– the quality of member services, engagement and intrafund advice
– fee levels and transparency
– innovation in unspecified areas
Choice equals engagement
If the objective of the Productivity Commission’s alternative models is to reduce the number of accounts in the system, there are number of ways to achieve this, outside the models proposed by the commission.
The Australian Taxation Office could automatically consolidate the super of a member to their most recent contributing fund. If, however, they want to encourage engagement with super, then any default model outside of member choice, assisted or unassisted, is not dissimilar to the current default system in terms of engagement.
If no decision is made by the member to join a fund, then it should not be surprising that either the employer or the government default models will continue to be dominated by disengaged members.
Employer inertia drives default super
In the current award system, unions make the choice on behalf of members. It is not surprising that they are not mentioned in any of the new alternative models suggested by the Productivity Commission.
Clearly the unions are potentially big losers in the new alternative models. The smaller funds could also be in trouble if they cannot clearly demonstrate value and broaden their product offering to their existing membership base.
But with all the suggested changes it is important to remember that the greatest force in super is “inertia”. The last thing employers want to do is more work on super. Even if super was taken out of the awards, employers don’t want to change their super. So, any change to default super must also make it as easy as possible for the employer.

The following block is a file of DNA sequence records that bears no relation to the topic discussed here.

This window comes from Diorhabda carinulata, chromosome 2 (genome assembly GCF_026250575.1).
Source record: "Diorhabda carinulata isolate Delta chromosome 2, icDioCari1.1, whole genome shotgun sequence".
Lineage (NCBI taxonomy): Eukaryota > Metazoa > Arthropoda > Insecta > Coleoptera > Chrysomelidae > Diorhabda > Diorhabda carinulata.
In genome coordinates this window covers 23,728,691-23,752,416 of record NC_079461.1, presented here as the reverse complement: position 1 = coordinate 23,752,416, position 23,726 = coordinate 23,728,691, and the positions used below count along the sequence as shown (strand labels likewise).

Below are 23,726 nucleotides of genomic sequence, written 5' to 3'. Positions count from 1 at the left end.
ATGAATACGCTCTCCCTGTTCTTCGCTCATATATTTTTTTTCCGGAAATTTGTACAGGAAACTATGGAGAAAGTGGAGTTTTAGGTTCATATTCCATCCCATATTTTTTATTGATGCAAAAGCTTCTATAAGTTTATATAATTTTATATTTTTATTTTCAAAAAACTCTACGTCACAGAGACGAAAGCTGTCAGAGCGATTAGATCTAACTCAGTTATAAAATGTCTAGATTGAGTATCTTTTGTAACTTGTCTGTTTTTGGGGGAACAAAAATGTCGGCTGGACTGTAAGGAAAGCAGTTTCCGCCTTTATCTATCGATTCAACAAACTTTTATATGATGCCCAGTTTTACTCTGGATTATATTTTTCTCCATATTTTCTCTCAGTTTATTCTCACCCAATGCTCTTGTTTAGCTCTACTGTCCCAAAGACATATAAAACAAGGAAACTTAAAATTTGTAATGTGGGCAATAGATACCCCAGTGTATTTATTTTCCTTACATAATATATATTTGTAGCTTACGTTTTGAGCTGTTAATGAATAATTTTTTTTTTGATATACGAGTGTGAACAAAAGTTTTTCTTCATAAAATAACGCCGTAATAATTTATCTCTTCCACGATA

Group Insurance in trouble
The other big loser in this brave new world is Group Insurance. There is a sense throughout the report that default insurance is not part of the super system.
It is understandable that questions are being raised about insurance when premiums paid out to insurance at 25% are more than investment management fees. But once again, if it is removed, it could exacerbate the problem of underinsurance in Australia.
It’s not surprising that some super funds are looking at tailored group insurance that doesn’t eat up young members’ super in premiums and only kicks in when they are older and more likely to have dependents or other commitments.
The rise and rise of choice
So, who are the big winners in all this?
It is important to note that this is only part two of the three reports and it is a long way from being policy.
There are many discussions and fights to be had between now and then. The industry funds’ ISA have launched their new “hen house” adverts highlighting their concerns if the banks get more access to people’s super. And you can be assured the hallways at parliament will be busy with lobbyist from both the industry and retail funds for some time to come.
What we do know is that in the new world, it will all be about “member choice”. The banks and the big super funds will increasingly directly target acquisition of young members and more and more funds will build out their brands and direct super offerings.
So is default super dead? No, it’s not.
The commission clearly stated that it sees a role for default, given the compulsory nature of super. But default will play a lesser role and the big winners in this new future of member choice are likely to be the marketing and advertising agencies.